Demand for 3D NAND memory dropped sharply during the third quarter of 2022, causing the overall NAND manufacturing industry’s revenue to drop 24.3% quarter-over-quarter, according to research (opens in new tab) from market intelligence firm TrendForce.
The NAND Flash industry recorded total revenue of around US$13.71 billion for 3Q22, which Trendforce linked to below-expectation numbers in terms of overall shipments of end products, such as consumer electronics, workstations, and servers, linked to a generally pessimistic economic outlook and lower capital expenditures from firms.
3D NAND shipments dropped 6.7% during the quarter as per the research, but this then led to a drop in average prices of 18.3% during the period, as manufacturers looked to reduce prices as part of efforts to make their products more appealing.
What is 3D NAND?
3D NAND is a variety of non-volatile flash memory in which memory cells are layered vertically on top of each other, in contrast to 2D NAND, which has just one memory cell.
Who took the hit?
This decline was not felt equally among manufacturers.
South Korean hardware giant SK Group’s revenue slipped by 29.8% quarter-over-quarter to $2.54 billion, placing it number three in the ranking of NAND memory manufacturers.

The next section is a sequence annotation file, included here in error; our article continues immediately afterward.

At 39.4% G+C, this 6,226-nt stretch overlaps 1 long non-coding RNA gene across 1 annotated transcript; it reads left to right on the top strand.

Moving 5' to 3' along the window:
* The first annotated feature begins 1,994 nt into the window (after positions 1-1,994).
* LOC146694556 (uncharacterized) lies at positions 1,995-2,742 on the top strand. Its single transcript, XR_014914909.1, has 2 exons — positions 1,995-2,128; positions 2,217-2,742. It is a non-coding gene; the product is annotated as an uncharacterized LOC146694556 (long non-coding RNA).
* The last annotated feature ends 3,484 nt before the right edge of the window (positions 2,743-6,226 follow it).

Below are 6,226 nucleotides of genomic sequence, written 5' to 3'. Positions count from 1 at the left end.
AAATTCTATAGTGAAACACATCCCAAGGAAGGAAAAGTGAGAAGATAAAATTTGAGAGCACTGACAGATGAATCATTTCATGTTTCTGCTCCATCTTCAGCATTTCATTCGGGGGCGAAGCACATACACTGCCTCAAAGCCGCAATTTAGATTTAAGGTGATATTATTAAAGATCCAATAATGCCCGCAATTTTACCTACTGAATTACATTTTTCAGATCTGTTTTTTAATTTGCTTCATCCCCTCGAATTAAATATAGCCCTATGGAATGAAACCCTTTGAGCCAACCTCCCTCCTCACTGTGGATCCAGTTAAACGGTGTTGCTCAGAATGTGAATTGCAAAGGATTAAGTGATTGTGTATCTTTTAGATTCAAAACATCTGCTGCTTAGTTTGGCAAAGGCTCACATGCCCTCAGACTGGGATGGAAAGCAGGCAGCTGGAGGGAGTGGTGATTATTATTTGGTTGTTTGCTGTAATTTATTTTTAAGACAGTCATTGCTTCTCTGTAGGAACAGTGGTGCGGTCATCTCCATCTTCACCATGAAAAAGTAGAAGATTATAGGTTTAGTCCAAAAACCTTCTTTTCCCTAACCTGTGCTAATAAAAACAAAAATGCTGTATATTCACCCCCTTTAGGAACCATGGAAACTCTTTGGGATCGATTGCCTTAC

Samsung remained at the top of the totem poll of NAND manufacturers with a 31.4% market share, shifting $4.3 billion of hardware for the period, despite sales declining 28.1% quarter-over-quarter.
In keeping with the wider industry decline, Western Digital saw its revenue fall by 28.3% QoQ to $1.72 billion, while Micron registered a 26.2% revenue drop to $1.69 billion.
The market’s outlook remains pessimistic, at least for the near future according to TrendForce.
The analyst firm predicts that as a result of high inventory and falling prices, the NAND Flash industry will post a further decline of almost 20% in its total revenue for the fourth quarter.
Trendforce predicts with the exception of Samsung, suppliers are set to be more cautious in planning output, and will look to “restore balance” to supply-demand dynamics as quickly as possible, which could include measures such as cutting wafer input and decelerating the pace or technology migration.
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